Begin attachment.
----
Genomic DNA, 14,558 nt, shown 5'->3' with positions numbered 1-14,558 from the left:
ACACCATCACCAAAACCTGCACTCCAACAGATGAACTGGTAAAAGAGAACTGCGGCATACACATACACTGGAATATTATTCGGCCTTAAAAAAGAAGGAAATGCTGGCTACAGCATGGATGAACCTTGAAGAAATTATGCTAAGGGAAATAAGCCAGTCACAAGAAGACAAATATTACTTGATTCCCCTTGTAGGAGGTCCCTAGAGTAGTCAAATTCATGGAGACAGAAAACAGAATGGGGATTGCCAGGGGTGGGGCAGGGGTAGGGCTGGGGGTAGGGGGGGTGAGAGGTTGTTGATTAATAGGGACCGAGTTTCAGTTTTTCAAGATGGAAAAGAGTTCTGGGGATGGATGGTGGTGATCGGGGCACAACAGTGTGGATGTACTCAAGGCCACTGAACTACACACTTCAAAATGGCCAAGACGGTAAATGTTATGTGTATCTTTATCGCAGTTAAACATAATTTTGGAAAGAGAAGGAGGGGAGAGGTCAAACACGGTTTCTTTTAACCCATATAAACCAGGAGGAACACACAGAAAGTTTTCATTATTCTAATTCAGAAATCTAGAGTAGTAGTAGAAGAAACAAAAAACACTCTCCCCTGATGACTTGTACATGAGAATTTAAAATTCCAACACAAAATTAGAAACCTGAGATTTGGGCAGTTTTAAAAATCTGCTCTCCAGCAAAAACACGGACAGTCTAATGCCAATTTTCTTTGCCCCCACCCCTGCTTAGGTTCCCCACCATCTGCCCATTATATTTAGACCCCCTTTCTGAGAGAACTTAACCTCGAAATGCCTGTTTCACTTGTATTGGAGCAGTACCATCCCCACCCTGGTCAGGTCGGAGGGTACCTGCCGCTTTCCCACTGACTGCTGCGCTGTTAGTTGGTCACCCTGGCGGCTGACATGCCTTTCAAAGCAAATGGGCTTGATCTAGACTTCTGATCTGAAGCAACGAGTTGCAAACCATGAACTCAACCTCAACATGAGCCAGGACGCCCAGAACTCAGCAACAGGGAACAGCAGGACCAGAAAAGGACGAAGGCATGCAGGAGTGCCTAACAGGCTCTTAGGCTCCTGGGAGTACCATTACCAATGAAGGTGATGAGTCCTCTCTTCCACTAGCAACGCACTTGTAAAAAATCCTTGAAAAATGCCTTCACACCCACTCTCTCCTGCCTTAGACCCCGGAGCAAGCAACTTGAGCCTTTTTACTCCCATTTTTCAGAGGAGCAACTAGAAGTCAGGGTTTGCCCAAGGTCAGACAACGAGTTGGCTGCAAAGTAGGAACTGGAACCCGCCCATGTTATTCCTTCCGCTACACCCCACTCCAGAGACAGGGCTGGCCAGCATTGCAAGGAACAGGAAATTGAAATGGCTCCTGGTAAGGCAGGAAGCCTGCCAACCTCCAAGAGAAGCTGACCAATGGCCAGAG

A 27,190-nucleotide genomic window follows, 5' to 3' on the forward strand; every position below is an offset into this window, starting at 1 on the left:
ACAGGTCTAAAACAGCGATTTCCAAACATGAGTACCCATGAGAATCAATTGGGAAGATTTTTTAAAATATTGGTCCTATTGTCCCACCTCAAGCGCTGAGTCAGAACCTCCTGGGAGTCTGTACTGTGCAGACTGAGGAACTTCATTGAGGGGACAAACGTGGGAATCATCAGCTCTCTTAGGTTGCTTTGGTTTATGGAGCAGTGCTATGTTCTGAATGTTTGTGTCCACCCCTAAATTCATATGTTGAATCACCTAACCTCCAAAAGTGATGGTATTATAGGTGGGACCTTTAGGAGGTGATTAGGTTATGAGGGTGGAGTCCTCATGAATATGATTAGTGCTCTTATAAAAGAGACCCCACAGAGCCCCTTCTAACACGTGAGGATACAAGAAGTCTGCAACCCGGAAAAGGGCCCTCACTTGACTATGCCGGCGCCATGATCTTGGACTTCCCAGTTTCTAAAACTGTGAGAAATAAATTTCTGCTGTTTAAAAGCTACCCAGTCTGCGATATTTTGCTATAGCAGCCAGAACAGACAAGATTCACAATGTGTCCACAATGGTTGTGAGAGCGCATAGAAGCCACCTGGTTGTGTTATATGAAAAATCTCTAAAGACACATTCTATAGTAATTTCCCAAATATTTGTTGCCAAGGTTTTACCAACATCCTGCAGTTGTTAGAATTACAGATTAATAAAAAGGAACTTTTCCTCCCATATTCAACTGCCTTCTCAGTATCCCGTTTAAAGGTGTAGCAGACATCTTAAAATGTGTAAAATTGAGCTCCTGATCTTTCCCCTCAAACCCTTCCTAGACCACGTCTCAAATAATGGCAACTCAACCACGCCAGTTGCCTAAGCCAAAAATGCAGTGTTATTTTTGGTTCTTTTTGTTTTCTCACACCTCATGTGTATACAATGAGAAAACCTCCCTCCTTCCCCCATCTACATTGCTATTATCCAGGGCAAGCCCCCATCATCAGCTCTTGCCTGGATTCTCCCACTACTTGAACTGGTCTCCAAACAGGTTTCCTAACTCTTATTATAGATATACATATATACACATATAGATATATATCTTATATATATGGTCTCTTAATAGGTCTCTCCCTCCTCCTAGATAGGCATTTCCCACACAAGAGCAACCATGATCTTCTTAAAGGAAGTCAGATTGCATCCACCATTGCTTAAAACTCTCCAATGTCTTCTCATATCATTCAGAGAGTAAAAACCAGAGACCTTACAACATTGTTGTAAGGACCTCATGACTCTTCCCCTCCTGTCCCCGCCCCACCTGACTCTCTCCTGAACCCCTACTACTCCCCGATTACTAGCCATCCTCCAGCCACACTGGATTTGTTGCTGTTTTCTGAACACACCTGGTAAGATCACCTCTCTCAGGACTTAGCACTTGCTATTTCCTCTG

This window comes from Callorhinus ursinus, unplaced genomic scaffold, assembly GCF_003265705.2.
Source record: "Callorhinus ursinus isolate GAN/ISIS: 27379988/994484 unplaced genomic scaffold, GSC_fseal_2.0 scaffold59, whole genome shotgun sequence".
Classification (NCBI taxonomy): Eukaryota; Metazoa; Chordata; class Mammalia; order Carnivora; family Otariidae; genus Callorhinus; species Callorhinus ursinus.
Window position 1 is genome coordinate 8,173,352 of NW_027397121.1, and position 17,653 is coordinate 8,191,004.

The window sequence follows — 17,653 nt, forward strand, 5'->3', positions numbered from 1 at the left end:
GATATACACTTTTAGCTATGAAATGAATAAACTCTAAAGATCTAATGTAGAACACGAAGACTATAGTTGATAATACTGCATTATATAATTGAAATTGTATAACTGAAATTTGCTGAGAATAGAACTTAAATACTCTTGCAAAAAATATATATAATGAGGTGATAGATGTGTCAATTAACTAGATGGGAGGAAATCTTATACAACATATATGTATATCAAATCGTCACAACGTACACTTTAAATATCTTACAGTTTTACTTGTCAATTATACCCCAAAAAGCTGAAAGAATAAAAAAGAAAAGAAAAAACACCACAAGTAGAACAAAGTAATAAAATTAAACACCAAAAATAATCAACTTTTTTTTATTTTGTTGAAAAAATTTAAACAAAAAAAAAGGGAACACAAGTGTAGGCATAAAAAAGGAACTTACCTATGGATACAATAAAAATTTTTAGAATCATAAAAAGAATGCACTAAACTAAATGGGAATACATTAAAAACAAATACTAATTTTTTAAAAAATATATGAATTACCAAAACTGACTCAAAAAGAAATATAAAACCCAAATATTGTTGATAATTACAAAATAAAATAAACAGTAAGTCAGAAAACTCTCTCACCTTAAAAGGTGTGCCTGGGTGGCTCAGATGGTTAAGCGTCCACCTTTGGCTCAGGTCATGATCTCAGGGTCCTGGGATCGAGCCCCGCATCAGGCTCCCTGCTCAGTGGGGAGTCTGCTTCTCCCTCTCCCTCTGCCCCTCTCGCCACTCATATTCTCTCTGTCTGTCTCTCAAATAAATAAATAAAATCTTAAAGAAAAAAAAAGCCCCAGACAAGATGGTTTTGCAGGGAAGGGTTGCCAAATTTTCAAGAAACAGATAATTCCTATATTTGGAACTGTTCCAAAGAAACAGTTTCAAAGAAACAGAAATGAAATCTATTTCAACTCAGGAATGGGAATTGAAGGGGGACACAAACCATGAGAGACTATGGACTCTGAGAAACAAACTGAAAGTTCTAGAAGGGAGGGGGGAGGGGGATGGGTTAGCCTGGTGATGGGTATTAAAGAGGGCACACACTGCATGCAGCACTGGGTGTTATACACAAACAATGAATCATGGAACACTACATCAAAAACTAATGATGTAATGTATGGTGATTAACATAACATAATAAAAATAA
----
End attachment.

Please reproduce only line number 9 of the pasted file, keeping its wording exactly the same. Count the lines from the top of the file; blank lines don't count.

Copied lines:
The window sequence follows — 17,653 nt, forward strand, 5'->3', positions numbered from 1 at the left end: